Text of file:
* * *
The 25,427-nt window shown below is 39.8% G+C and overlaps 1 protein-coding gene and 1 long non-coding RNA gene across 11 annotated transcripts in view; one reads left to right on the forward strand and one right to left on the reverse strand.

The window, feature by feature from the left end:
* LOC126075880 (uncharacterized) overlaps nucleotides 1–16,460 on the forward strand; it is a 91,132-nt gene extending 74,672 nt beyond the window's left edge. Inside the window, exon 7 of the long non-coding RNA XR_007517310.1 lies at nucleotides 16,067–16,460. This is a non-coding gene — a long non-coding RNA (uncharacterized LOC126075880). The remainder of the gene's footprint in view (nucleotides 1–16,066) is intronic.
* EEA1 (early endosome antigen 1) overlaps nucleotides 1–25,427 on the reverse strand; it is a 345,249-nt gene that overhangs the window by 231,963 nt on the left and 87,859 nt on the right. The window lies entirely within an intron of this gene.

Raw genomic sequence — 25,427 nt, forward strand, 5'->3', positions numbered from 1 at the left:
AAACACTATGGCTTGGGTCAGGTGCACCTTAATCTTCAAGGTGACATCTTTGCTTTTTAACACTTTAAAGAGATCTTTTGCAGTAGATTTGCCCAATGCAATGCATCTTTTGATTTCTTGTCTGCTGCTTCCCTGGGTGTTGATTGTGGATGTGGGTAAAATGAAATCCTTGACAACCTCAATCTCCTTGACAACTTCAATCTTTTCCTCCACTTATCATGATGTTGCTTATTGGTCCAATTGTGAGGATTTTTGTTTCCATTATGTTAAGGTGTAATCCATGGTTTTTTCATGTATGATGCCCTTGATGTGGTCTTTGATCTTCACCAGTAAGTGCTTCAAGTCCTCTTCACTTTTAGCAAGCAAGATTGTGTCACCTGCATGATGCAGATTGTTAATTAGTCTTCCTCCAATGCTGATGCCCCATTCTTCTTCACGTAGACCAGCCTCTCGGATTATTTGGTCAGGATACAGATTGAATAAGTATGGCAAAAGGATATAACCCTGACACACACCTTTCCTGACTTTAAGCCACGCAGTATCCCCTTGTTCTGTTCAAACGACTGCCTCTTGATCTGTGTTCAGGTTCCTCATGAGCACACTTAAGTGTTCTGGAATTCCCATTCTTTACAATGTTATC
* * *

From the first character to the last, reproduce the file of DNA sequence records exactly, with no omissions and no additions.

The 25,427-nt window shown below is 39.8% G+C and overlaps 1 protein-coding gene and 1 long non-coding RNA gene across 11 annotated transcripts in view; one reads left to right on the forward strand and one right to left on the reverse strand.

The window, feature by feature from the left end:
* LOC126075880 (uncharacterized) overlaps nucleotides 1–16,460 on the forward strand; it is a 91,132-nt gene extending 74,672 nt beyond the window's left edge. Inside the window, exon 7 of the long non-coding RNA XR_007517310.1 lies at nucleotides 16,067–16,460. This is a non-coding gene — a long non-coding RNA (uncharacterized LOC126075880). The remainder of the gene's footprint in view (nucleotides 1–16,066) is intronic.
* EEA1 (early endosome antigen 1) overlaps nucleotides 1–25,427 on the reverse strand; it is a 345,249-nt gene that overhangs the window by 231,963 nt on the left and 87,859 nt on the right. The window lies entirely within an intron of this gene.

Raw genomic sequence — 25,427 nt, forward strand, 5'->3', positions numbered from 1 at the left:
AAACACTATGGCTTGGGTCAGGTGCACCTTAATCTTCAAGGTGACATCTTTGCTTTTTAACACTTTAAAGAGATCTTTTGCAGTAGATTTGCCCAATGCAATGCATCTTTTGATTTCTTGTCTGCTGCTTCCCTGGGTGTTGATTGTGGATGTGGGTAAAATGAAATCCTTGACAACCTCAATCTCCTTGACAACTTCAATCTTTTCCTCCACTTATCATGATGTTGCTTATTGGTCCAATTGTGAGGATTTTTGTTTCCATTATGTTAAGGTGTAATCCATGGTTTTTTCATGTATGATGCCCTTGATGTGGTCTTTGATCTTCACCAGTAAGTGCTTCAAGTCCTCTTCACTTTTAGCAAGCAAGATTGTGTCACCTGCATGATGCAGATTGTTAATTAGTCTTCCTCCAATGCTGATGCCCCATTCTTCTTCACGTAGACCAGCCTCTCGGATTATTTGGTCAGGATACAGATTGAATAAGTATGGCAAAAGGATATAACCCTGACACACACCTTTCCTGACTTTAAGCCACGCAGTATCCCCTTGTTCTGTTCAAACGACTGCCTCTTGATCTGTGTTCAGGTTCCTCATGAGCACACTTAAGTGTTCTGGAATTCCCATTCTTTACAATGTTATC